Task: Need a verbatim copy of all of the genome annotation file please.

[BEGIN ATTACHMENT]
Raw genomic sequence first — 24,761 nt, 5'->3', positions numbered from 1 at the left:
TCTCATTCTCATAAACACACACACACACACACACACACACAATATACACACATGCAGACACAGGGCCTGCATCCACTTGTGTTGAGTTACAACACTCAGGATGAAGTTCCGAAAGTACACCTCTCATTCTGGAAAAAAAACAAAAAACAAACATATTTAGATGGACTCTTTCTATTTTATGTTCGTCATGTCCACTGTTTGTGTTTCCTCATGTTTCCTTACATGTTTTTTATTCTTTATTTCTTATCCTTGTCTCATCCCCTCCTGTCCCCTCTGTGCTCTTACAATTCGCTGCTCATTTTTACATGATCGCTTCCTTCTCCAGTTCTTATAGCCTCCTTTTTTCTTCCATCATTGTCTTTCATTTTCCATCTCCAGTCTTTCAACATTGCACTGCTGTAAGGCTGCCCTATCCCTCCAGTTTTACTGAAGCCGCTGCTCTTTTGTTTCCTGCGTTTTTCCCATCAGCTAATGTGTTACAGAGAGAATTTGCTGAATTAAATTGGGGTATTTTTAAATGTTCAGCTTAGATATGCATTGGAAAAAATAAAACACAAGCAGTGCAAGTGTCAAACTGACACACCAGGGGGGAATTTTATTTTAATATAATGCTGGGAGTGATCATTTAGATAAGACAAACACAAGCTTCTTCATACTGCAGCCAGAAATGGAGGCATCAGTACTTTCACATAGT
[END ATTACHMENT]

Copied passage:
Raw genomic sequence first — 24,761 nt, 5'->3', positions numbered from 1 at the left:
TCTCATTCTCATAAACACACACACACACACACACACACACAATATACACACATGCAGACACAGGGCCTGCATCCACTTGTGTTGAGTTACAACACTCAGGATGAAGTTCCGAAAGTACACCTCTCATTCTGGAAAAAAAACAAAAAACAAACATATTTAGATGGACTCTTTCTATTTTATGTTCGTCATGTCCACTGTTTGTGTTTCCTCATGTTTCCTTACATGTTTTTTATTCTTTATTTCTTATCCTTGTCTCATCCCCTCCTGTCCCCTCTGTGCTCTTACAATTCGCTGCTCATTTTTACATGATCGCTTCCTTCTCCAGTTCTTATAGCCTCCTTTTTTCTTCCATCATTGTCTTTCATTTTCCATCTCCAGTCTTTCAACATTGCACTGCTGTAAGGCTGCCCTATCCCTCCAGTTTTACTGAAGCCGCTGCTCTTTTGTTTCCTGCGTTTTTCCCATCAGCTAATGTGTTACAGAGAGAATTTGCTGAATTAAATTGGGGTATTTTTAAATGTTCAGCTTAGATATGCATTGGAAAAAATAAAACACAAGCAGTGCAAGTGTCAAACTGACACACCAGGGGGGAATTTTATTTTAATATAATGCTGGGAGTGATCATTTAGATAAGACAAACACAAGCTTCTTCATACTGCAGCCAGAAATGGAGGCATCAGTACTTTCACATAGT